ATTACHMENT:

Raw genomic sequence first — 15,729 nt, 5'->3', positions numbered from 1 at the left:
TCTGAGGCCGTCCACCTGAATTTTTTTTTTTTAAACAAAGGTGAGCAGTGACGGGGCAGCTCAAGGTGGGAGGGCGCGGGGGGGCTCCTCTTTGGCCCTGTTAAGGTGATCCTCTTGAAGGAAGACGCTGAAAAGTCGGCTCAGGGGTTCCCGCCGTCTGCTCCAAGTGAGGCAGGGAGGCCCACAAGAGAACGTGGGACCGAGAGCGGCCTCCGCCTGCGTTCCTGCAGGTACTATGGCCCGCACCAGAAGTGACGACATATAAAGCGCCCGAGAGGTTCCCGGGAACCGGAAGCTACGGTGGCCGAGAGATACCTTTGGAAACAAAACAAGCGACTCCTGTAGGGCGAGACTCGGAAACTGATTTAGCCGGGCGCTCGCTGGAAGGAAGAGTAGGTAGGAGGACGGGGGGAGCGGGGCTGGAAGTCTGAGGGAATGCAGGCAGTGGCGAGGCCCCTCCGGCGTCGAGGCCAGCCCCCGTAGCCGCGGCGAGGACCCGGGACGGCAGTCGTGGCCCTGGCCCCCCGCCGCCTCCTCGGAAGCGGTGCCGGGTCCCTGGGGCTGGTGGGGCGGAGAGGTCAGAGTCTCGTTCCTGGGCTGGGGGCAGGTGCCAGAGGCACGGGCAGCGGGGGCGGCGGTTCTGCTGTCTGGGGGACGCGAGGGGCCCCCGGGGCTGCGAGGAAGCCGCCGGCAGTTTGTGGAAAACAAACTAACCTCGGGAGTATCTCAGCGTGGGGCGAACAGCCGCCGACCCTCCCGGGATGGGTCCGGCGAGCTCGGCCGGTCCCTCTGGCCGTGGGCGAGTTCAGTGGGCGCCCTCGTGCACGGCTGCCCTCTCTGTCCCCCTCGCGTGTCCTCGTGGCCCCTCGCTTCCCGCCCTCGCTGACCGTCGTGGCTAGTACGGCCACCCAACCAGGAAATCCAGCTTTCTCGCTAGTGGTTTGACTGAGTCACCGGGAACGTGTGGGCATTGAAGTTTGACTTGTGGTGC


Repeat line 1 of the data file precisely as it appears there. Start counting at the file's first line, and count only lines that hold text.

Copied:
Raw genomic sequence first — 15,729 nt, 5'->3', positions numbered from 1 at the left: